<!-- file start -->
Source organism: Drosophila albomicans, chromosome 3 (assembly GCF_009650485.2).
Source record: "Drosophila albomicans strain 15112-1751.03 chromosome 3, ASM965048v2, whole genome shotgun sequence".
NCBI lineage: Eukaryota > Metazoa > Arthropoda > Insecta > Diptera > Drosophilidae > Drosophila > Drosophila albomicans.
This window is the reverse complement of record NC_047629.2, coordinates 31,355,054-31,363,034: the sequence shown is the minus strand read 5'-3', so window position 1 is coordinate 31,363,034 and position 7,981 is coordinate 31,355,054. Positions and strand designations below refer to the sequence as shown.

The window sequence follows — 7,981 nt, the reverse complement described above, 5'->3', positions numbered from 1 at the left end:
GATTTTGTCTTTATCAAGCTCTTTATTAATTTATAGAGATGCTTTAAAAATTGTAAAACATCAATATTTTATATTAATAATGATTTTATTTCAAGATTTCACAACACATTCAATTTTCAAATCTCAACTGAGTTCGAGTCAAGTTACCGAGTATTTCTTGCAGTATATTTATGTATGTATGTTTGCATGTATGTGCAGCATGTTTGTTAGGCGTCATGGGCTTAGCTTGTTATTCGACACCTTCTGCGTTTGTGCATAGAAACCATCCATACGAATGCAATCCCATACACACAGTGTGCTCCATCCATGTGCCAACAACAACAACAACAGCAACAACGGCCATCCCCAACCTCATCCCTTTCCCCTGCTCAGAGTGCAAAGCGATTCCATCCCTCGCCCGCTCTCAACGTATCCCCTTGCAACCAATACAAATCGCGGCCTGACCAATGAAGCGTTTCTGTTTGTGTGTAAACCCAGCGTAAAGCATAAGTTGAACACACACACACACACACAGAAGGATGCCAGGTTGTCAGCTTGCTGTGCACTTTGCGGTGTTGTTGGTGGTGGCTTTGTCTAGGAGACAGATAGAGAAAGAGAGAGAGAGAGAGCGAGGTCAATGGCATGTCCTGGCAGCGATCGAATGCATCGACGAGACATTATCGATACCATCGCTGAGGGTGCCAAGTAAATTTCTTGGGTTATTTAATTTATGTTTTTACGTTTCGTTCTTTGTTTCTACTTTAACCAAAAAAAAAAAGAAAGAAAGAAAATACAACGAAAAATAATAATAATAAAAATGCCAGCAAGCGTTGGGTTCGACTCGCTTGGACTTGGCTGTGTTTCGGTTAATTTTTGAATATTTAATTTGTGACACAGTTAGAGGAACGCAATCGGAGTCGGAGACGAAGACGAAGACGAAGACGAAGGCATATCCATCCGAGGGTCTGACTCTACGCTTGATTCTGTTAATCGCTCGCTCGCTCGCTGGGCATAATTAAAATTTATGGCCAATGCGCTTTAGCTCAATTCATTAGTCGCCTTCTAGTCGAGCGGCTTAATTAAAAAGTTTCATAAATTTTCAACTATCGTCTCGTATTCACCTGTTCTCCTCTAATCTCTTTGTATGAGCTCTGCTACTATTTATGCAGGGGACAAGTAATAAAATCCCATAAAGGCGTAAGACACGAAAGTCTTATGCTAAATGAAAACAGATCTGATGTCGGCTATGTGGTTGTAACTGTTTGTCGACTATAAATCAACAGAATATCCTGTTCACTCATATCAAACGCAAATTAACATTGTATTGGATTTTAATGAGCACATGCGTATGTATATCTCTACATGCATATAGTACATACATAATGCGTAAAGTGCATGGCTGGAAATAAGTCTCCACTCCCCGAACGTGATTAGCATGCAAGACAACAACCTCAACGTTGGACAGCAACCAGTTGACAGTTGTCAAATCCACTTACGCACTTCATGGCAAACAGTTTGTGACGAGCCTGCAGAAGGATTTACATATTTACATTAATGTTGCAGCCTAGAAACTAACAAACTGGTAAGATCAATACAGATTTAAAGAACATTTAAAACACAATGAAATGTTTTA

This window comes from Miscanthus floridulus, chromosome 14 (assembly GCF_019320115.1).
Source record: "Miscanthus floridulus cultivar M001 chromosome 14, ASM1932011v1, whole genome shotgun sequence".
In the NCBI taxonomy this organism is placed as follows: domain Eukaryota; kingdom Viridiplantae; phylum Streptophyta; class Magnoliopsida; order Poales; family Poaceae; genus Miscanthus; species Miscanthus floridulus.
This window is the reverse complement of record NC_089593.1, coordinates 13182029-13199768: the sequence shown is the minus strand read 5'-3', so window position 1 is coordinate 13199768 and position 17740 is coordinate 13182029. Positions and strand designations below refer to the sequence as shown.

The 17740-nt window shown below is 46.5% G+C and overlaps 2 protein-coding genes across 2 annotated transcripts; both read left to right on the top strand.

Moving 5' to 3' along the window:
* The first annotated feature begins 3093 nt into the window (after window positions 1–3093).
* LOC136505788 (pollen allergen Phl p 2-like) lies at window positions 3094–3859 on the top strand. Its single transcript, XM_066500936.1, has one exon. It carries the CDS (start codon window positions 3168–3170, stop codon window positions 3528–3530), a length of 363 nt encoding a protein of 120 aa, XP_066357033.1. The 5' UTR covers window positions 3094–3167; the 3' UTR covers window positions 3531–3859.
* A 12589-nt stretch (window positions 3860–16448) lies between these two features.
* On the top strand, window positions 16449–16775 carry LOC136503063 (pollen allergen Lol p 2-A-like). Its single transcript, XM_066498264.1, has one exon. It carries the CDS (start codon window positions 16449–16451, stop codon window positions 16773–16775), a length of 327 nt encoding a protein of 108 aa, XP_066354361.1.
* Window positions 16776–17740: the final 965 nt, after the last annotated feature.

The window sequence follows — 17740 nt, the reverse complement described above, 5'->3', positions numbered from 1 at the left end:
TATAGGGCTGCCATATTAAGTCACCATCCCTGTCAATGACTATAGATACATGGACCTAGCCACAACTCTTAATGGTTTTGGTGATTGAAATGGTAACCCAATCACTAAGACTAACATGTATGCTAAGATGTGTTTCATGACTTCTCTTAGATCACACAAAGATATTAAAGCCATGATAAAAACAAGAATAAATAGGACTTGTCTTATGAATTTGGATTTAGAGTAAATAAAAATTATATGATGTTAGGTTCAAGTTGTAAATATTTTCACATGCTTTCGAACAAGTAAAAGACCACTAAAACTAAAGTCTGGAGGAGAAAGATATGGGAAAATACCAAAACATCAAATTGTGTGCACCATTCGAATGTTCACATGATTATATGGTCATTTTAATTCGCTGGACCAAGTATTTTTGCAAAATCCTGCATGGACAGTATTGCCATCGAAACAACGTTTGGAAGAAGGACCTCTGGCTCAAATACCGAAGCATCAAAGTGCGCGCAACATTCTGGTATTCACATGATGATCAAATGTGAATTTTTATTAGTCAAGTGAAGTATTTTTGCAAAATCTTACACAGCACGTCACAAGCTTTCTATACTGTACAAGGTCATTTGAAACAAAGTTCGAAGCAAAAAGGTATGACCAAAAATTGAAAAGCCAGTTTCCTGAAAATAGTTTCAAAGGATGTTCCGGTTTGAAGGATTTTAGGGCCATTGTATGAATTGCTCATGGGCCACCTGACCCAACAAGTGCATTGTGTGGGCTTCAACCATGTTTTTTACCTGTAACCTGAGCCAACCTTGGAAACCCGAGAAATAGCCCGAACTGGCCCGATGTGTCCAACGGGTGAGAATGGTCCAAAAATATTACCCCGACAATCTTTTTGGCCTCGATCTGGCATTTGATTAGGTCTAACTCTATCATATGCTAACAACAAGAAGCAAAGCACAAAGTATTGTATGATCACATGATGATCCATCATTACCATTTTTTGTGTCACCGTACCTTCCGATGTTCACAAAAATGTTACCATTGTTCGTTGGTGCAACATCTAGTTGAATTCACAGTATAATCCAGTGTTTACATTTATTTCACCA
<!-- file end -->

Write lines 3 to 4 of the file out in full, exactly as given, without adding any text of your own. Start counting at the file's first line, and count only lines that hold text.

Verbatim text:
NCBI lineage: Eukaryota > Metazoa > Arthropoda > Insecta > Diptera > Drosophilidae > Drosophila > Drosophila albomicans.
This window is the reverse complement of record NC_047629.2, coordinates 31,355,054-31,363,034: the sequence shown is the minus strand read 5'-3', so window position 1 is coordinate 31,363,034 and position 7,981 is coordinate 31,355,054. Positions and strand designations below refer to the sequence as shown.